Coach Girl Hari Nef on Her Top Films and Starring in Greta Gerwig’s Barbie

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Coach x Tom Wesselmann
Coach x Tom WesselmannPhotography by Juergen Teller

As she appears in Coach’s new campaign, Hari Nef discusses her role in Greta Gerwig’s upcoming Barbie film, her love of Vaquera, and working with Juergen Teller

Hari Nef’s steady ascent from Tumblr it-girl to trailblazing actress and muse feels apt. Whether appearing in season two of Joey Soloway’s cult TV show Transparent, or making a screen appearance as a ’trans rabbi’ in the Sex and the City reboot, Nef’s presence has peppered popular culture in just the right places. Now, she has surfaced once more to star in the campaign for the Coach x Tom Wesselmann collection.

The campaign, which also features poet Kai-Isaiah Jamal and model Manami Kinoshita, comes together in a miscellany of joy. Injected with signature – if mildly hysterical – vitality the campaign’s photographer Juergen Teller seems to rouse in all the subjects he lenses, it echoes the radical Tom Wesselmann-inspired artworks printed and stitched onto the Coach apparel and bags. Wesselmann, who passed away in 2004, was an American artist who (despite rejecting the label) played a key role in New York’s Pop Art movement, having his breakthrough with The Great American Nude series which included his famed piece, No. 48, selling for $10.7 million at Sotheby’s in 2008.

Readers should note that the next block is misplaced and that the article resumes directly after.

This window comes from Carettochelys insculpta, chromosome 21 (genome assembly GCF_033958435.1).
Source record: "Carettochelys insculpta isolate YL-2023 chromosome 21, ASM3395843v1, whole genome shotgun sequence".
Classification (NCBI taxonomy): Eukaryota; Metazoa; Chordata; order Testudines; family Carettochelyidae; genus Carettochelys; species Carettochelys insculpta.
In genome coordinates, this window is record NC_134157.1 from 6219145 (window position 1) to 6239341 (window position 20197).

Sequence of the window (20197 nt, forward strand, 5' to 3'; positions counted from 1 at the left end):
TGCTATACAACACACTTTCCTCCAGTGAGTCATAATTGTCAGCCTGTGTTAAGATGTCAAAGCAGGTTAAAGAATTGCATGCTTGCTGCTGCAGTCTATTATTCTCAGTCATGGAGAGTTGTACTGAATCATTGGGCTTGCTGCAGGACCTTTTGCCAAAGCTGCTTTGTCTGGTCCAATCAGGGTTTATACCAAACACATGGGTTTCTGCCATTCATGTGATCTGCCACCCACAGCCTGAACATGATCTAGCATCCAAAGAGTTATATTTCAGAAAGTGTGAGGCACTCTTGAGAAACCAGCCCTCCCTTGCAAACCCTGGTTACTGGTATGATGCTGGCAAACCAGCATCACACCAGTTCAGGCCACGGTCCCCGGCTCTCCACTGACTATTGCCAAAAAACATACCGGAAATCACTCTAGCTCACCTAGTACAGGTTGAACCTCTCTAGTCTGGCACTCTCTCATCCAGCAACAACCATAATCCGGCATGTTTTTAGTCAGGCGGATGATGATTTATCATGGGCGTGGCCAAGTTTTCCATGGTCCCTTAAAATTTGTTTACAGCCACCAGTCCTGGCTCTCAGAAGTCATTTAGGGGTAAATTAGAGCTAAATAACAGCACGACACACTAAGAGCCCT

Merging themes of American consumerism and the female form both on canvas and sculpture, Wesselmann became known for his reductionist nudes that draw focus to specific bodily zones – a pair of red-hot puckered lips, an ebon triangle of pubic hair, or an erect nipple. Paired with the all-American, optimistic spirit of Coach, under the creative direction of Stuart Vevers, the collection gathers and embellishes Wesselmann motifs on garments in a way that honours the essence of the late artist and the legacy of the American brand, and is assured to pique interest among the pop-fashion populace. Hari Nef, who was photographed by Teller previously for the JW Anderson A/W22 lookbook, is no exception. As both a contributor and consumer of pop culture, Nef simply loves fashion – and the feeling is mutual.

Here, she speaks to AnOther about the new collection, her favourite films, and what’s next for her.

George Pistachio: How do you relate to the art of Tom Wesselmann?

Hari Nef: Tom’s work is playful and naughty – he distilled classic American iconography to its essence, zesting the familiar with innuendo. A pair of red lips is classic: Marilyn Monroe, The Rocky Horror Picture Show … but then we’ll re-encounter that red on the toenail of a woman’s foot, her leg in the air. What mischief! I'll need that intarsia shearling … you know the one!

GP: You’re also quite the film buff. What films do you always seem to find yourself returning to?

HN: Jonathan Glazers’ Under the Skin, Bob Fosse’s All That Jazz, Shirley Clarke’s Portrait of Jason, Michelangelo Antonioni’s Red Desert, Alex Ross Perry’s Queen of Earth, Noah Baumbach’s Frances Ha, John Waters’ Pink Flamingos, Pedro Almodóvar’s Women on the Verge of a Nervous Breakdown, Jennie Livingston’s Paris is Burning, Frank Simon’s The Queen, Cheryl Dunye’s The Watermelon Woman, Paul Morrissey’s Women in Revolt, and, perhaps ultimately, David Lynch’s Mulholland Drive

GP: Are there any particular characters in film or television that you feel have shaped who you are today?